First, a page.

Career Coaching Longmeadow MA HR Consulting

Supporting Employees in Grief

August 14, 2022

It’s part of the universal human experience: to grieve someone we love. It happens when we least expect it, and when we’ve been expecting it for years. It happens to young and old, in ways that may feel violently unfair and unjust, and also in beautiful and sacred passings. And yet, our society still has so many ways in which ill-fitting platitudes, awkwardness, and avoidance show up when someone is grieving. We collectively still have much to learn about holding space and time for people who experience loss.

Let me qualify, I am not a grief expert. My “qualifications” here are those of a person experiencing her own grief following her dad’s death and as a former Head of HR who understands that a grieving employee will benefit from the support and comfort of the working community.

At work, we are asked to show up creative, inspired, and present. While work provides important meaning in our lives, it can also be a really hard place to be in grief. The world of work is on its toes, it moves quickly and with the expectation of efficiency. However, a grieving employee may not be ready to return following three days of bereavement and be ready to be “all in”, focused, and on task. They might still be struggling to get out of bed.

How do we support employees in their grief? It’s an important question, not only from the standpoint of getting the work done but from the equally important perspective of being there for another human who is hurting. Workplaces are made up of humans; humans have feelings; feelings have an impact on our functioning. As leaders and coworkers, the better equipped we are to see and honor the whole person, the more we create an environment of trust, rapport and engagement.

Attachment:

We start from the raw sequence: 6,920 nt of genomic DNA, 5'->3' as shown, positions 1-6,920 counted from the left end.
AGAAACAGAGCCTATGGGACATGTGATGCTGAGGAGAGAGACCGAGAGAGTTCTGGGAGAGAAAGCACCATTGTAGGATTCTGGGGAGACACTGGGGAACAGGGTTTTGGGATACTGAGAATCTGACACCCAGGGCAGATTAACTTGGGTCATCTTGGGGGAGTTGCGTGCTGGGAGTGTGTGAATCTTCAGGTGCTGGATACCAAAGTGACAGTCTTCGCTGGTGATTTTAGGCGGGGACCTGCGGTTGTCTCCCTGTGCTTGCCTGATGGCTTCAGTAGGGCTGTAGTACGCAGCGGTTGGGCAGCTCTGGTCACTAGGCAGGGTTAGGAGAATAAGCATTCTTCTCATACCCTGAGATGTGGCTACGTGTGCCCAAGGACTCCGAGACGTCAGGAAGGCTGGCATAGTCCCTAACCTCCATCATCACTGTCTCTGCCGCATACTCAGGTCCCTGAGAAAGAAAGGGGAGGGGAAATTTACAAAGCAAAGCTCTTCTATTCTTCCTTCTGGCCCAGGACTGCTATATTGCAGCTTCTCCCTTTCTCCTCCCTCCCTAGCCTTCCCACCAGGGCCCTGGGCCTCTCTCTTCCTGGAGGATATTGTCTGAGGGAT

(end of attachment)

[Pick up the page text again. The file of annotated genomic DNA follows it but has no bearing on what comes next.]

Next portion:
Here, I’ll offer a few ideas on how organizations can support an employee in the days, weeks, and months following a loss.

  • Everyone experiences grief differently

Perhaps the truest thing about grief is that each person experiences it so differently. It can be complicated or not. It can feel profound and unfathomable and devastating or not. It can depend highly on the circumstances surrounding death, and it can also depend highly on the circumstances surrounding life. The very last thing we want to do as leaders and coworkers is to assume we know or understand how someone is moving through their grief. Words like, “I know how you feel,” or “I’ve been exactly where you are” are well intended, but you don’t, you can’t, know how someone else experiences it. People may make assessments of those circumstances, i.e., “she lived a full life,” or “he is no longer suffering,” or even “you’ll be okay because of your faith.”  Trying to make sense of someone’s else circumstances is not supportive. We do this in large measure to feel better about our vulnerability surrounding death, and our fear that so much is not within our control.